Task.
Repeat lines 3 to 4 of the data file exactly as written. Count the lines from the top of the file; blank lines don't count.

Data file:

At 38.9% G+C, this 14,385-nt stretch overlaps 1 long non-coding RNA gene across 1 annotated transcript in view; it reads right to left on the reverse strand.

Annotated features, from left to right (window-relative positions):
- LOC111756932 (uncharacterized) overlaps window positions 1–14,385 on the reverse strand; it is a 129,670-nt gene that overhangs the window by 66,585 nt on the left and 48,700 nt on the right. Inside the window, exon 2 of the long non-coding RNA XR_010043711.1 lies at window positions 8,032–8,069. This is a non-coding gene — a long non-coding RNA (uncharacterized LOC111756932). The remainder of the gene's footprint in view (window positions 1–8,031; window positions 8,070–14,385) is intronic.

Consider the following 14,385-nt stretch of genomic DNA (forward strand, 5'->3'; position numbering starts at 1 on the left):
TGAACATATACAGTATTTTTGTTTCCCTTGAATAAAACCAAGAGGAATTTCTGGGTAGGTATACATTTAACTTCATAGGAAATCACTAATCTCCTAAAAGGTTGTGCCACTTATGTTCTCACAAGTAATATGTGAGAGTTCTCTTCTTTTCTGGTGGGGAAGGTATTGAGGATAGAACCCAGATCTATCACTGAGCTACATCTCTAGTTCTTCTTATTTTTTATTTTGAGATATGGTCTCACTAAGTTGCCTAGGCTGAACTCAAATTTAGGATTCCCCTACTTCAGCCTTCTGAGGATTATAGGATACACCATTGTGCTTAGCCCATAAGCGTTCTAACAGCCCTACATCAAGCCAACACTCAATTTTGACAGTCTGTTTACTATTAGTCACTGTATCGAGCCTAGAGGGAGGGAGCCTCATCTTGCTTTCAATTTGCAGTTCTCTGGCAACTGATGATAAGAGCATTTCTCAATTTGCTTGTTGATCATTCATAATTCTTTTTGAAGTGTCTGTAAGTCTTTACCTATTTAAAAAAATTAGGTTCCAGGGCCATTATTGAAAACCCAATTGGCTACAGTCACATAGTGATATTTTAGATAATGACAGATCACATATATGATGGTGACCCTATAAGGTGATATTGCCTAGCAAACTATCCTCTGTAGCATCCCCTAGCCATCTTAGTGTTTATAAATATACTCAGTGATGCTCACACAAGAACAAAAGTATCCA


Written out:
- LOC111756932 (uncharacterized) overlaps window positions 1–14,385 on the reverse strand; it is a 129,670-nt gene that overhangs the window by 66,585 nt on the left and 48,700 nt on the right. Inside the window, exon 2 of the long non-coding RNA XR_010043711.1 lies at window positions 8,032–8,069. This is a non-coding gene — a long non-coding RNA (uncharacterized LOC111756932). The remainder of the gene's footprint in view (window positions 1–8,031; window positions 8,070–14,385) is intronic.

Consider the following 14,385-nt stretch of genomic DNA (forward strand, 5'->3'; position numbering starts at 1 on the left):